Piaji, Pakudi, Bara, Alu chop are some the favourite tea time snacks in Cuttack, where my father was born and brought up, and where both me and my sister were born. It is known for its street food (or so my father claims. He claims quite a lot of things for this beloved city of his, by the way). Being an old town, unlike Bhubaneswar, it has a rather amorphous urban topography. The city is made of sahis (plural) that are usually made up of a single street with houses on either side.  Sahis are mini localities in themselves and people have very strong social (and emotional) attachments with their own sahis.  Every sahi (neighbourhood) has a shop that specializes in these and you will find a horde of people outside these shops since the moment it opens, usually just in time for tea.  Most of them have walls made of wooden planks and a tin roof, and are very small square structures.  These shops are usually manned by two men, the older one doing the frying and the younger one packing  things for the waiting masses. The frying goes on till the supplies last, which is generally till dinner time. By 8 pm most of these shops close and the men manning them start for their long walk home.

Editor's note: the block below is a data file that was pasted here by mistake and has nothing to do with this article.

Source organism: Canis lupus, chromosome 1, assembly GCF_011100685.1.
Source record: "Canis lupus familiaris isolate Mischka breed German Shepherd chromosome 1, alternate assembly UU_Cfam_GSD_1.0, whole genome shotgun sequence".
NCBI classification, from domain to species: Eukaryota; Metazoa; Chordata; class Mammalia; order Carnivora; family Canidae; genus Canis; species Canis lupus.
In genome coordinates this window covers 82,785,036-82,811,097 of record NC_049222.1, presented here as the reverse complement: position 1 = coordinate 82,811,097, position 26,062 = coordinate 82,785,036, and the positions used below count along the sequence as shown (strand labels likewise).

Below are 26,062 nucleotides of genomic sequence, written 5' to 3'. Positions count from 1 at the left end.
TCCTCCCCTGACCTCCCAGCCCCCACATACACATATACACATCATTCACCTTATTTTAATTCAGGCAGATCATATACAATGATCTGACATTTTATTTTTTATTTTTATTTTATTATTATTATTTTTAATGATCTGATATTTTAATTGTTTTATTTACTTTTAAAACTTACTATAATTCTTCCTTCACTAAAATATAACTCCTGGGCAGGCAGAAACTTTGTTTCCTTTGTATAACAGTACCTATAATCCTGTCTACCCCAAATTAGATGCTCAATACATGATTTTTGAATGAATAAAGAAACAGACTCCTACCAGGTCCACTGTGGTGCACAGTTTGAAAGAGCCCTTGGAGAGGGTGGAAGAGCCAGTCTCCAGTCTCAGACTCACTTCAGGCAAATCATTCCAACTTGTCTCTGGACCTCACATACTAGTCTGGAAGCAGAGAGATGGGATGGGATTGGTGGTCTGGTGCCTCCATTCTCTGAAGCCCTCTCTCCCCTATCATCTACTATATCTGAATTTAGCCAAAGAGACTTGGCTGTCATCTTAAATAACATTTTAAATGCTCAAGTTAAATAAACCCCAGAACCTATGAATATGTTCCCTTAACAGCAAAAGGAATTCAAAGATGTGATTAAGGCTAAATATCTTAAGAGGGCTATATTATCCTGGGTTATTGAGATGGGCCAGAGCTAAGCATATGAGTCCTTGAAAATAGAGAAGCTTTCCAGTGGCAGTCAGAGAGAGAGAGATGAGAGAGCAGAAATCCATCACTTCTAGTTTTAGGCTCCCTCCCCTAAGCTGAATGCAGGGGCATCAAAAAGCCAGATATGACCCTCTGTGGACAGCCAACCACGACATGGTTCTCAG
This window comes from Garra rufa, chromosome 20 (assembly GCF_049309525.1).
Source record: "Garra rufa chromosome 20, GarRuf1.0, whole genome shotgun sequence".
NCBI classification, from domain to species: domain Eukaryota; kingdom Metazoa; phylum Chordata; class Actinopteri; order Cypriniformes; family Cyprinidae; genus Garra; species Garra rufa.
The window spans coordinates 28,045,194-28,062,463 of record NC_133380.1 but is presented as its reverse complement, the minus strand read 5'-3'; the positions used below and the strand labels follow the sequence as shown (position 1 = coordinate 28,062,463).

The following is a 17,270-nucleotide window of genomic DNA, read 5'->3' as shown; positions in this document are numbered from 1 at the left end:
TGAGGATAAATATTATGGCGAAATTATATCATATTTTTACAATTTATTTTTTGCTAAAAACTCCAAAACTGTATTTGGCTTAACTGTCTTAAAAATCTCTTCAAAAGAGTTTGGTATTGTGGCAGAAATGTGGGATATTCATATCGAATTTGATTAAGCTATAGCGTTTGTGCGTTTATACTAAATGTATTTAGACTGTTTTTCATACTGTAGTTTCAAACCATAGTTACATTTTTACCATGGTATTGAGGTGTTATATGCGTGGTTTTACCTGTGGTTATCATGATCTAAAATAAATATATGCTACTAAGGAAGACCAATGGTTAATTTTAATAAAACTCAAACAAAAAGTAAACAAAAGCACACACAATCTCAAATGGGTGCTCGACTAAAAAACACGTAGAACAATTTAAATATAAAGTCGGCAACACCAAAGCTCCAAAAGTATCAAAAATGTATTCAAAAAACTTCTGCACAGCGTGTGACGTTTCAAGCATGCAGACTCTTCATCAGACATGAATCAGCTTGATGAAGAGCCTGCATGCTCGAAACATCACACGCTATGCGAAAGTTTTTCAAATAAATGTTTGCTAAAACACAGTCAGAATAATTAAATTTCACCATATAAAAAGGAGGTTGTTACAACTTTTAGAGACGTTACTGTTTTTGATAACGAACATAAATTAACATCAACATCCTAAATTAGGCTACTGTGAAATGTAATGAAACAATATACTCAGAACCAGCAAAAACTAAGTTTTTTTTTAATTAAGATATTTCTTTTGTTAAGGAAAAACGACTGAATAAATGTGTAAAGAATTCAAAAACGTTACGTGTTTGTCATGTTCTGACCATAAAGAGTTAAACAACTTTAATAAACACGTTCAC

Piaji is a onion and dal fritter. Even though it is usually served as a snack at tea time, it is sometimes served as a part of the lunch as well. A typical Oriya lunch has at least five accompaniments-dal, a side of vegetables, bhaja, bharta, and khata. Bhaja is a vegetable stir fry, seasoned with salt and turmeric, and some cumin at times. These fritters are sometimes served in the place of bhaja or even in addition to it. When guests arrived unannounced at our home during lunch, my mother’s way of “jazzing” up the lunch plate was to quickly slice some brinjals or potola (parwal or pointed gourd, dip them in a mixture of besan (chickpea batter) and deep fry them.  These fritters are also crumbled into a favourite Oriya snack-masala mudhi (a spicy mix of puffed rice, onions, chillies, and a host of other things, brought together by a drizzle of raw mustard oil and a dash of lemon juice).